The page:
Though you may know her from “The Real Housewives of New York City,” Carole Radziwill is a woman who has lived a life off-screen that most of us can only imagine. Her small-town roots turned into big city dreams, and she married the love of her life (and into a royal family!) This fairytale was short lived as she lost her husband and best friends within a matter of weeks during the summer of 1999. Through it all, however, Carole has remained joyful, funny, and – a rocker at heart – she doesn’t miss a beat when sharing, her story with passion, humor and grace.
An accomplished author, Carole’s second book, The Widow’s Guide to Sex & Dating, will be in bookstores this February. While on hiatus from filming the popular reality series, this real-life princess sat down with BELLA and shared stories from her life journey – one that’s taken her around the globe and back, to the heart of New York City, where it all began.
How was life growing up in a small town in upstate New York?
I loved growing up in a small town. I think it’s a great place to start your life and then move on. I have been away for a long time and have made my life in various cities and other places. I love the pace of cities. But I do still have this fantasy about living in a small town, in a pretty little house with a yard, saying “Good Morning” to my neighbors each day before I drive to work in my Honda. It seems exotic.
After graduating college you got an unpaid internship at ABCNews 20/20. Was that a dream come true?
Yes. I thought I was the luckiest girl in the world. I couldn’t wait to move to the city. I lived on York Avenue in a 4th floor walk-up over the Raccoon Lodge, and waitressed at night and on the weekends at the Be Bop Café on 8th Street to pay the bills.
It doesn’t exactly sound like a dream.
Oh, it was. After eight months of answering phones, delivering coffee, ordering supplies, and transcribing audiotapes, I got a paying job with Peter Jennings’ documentary unit for $225 a week. And I knew this was exactly where I was meant to be.
Like many young women, were you thinking about marriage and children too?
Hell, no. I was in a five-year relationship with a really great guy when I started at ABC News and we immediately broke up. I was thrilled. All I was thinking about my next assignment!
You traveled around the world. Where was your favorite place?
My favorite place was my first place, I spent six weeks traveling in SE Asia working on a documentary about US foreign policy in Cambodia. I was 24 and had just started working for Peter Jennings. I just fell in love with the place and the chase of the story. I thought it would always be like that. For the most part it was. I travelled to so many interesting places.
But then you met an actual European Prince. You refer to Anthony [Radziwill] as the love of your life. How did you two meet?
We met where lots of young couples meet – at work. I know, how boring! Anthony was working for Diane Sawyer. By chance, we got assigned to the same story, and became friends. We shared a lot of the same interests, and we both traveled a lot. Our love was a slow and steady burn, and sometimes slow and steady wins the race. Because it was an office romance, we kept it under the radar that first year. Though I’m sure everyone knew! We date four years, then got married at his mom’s house in East Hampton.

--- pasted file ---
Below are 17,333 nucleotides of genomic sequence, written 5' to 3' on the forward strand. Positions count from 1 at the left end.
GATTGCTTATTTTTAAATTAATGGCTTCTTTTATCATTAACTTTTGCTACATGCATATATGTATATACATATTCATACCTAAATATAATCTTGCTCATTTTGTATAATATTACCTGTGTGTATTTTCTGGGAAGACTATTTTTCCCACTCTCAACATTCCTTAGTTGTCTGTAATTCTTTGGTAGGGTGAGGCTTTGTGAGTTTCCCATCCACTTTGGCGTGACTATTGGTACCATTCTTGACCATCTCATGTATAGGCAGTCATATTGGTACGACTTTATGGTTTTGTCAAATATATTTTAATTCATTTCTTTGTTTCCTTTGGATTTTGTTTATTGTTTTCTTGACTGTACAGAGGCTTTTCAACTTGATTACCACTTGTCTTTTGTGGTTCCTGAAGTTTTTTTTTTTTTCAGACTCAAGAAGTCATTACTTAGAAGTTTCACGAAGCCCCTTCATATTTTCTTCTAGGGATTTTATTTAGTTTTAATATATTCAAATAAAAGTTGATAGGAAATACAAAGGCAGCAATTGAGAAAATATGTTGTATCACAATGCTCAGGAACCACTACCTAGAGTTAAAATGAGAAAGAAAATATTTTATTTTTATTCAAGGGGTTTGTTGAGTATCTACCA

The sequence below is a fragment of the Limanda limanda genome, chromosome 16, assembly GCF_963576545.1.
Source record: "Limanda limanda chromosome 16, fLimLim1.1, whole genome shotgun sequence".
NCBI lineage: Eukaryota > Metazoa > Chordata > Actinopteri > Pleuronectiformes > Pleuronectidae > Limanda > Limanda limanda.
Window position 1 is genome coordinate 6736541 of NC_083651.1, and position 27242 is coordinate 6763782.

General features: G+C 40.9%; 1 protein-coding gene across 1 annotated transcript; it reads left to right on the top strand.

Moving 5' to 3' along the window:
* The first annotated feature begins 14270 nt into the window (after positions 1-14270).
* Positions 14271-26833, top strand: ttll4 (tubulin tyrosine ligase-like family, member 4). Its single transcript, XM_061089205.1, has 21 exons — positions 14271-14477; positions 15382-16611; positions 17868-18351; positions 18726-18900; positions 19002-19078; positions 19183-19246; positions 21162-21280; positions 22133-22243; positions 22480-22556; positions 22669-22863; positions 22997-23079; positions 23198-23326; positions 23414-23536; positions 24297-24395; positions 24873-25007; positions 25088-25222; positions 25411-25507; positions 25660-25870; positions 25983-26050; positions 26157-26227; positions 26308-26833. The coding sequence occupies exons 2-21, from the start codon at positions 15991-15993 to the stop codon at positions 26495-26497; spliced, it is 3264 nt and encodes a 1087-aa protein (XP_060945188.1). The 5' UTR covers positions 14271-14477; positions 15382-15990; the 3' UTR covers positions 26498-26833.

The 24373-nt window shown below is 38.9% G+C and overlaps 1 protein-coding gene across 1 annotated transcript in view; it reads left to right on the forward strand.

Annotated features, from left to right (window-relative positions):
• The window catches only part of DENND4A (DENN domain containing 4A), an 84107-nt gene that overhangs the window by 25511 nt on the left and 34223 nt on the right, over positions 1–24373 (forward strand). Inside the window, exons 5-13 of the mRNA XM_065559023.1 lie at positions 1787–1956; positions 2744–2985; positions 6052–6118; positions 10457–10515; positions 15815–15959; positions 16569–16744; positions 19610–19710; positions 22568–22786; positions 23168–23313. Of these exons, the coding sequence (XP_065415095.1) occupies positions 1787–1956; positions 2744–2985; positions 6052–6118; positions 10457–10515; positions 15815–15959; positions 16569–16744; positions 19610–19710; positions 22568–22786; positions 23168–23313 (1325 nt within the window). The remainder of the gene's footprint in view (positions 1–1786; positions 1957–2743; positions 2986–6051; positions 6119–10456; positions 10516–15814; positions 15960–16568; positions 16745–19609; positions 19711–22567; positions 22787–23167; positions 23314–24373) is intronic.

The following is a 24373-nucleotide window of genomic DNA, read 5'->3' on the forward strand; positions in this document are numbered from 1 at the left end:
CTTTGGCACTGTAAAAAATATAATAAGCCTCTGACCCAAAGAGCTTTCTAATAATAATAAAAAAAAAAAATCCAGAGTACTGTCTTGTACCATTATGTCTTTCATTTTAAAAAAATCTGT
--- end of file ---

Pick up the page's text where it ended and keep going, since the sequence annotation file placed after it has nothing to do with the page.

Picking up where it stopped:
For most women, marrying into a European royal family and the Kennedy family would be both exciting and overwhelming. Did you feel pressure to live up to that?
No. I never thought of it as marrying “into a family.” Anthony and I were peers and colleagues at work. And yes he has a great family with a long history in Europe and Poland but ultimately, I married the man I fell in love with. It wasn’t more complicated for me than that.
The summer of 1999 was such a tragic time in your life. Anthony and your two best friends (John and Carolyn Kennedy) died within three weeks of each other. From that experience you wrote your first book, What Remains. How did you get through such a painful time in your life?
I had the support of friends, and family and I wasn’t afraid of prescribed medication. When I started writing What Remains, three years after Anthony and his cousin John and Carolyn died, it helped me come to terms with what had happened. I moved to Oregon and it took a long time for me to get that story onto paper. I just started to write and at the time it was more about getting down memories of and trying to make sense of my life. I found that I enjoyed the process and found I was pretty good at it. By the time it was published I felt a sense of accomplishment and for the first time some closure.
Was there a point that you realized that you would be OK again?
Well, I always thought that I would be OK just because I am that type of person. At a certain point through all the heartache I found my sense of humor. You either can embrace the absurdity of life or you can choose to have a nervous breakdown. And having a breakdown was not in my constitution. Ultimately, we’re all searching for happiness because we think it’s going to change our lives so much. Sure, it makes the weekends less lonely, but when you go through something really traumatic, it changes you in a way that’s profound and important. So I took that lesson away.
Your mother in law, [Lee Radzwill], is the sister of the late Jackie Kennedy Onassis. Are you still close and what were her thoughts on the book?
Lee loved it and was happy it was so well received. She knows me well and understands that anything I do professionally is done with honesty and without judgment or agenda. She and I are still very close. I recently gave her a copy of my new novel, The Widow’s Guide to Sex & Dating and she just started reading it. She’s proud of who I became after Anthony’s death. She still introduces me as her daughter-in-law, 14 years later. She’s an amazing woman who has lived a lot and who has lost a lot. We will always have that connection.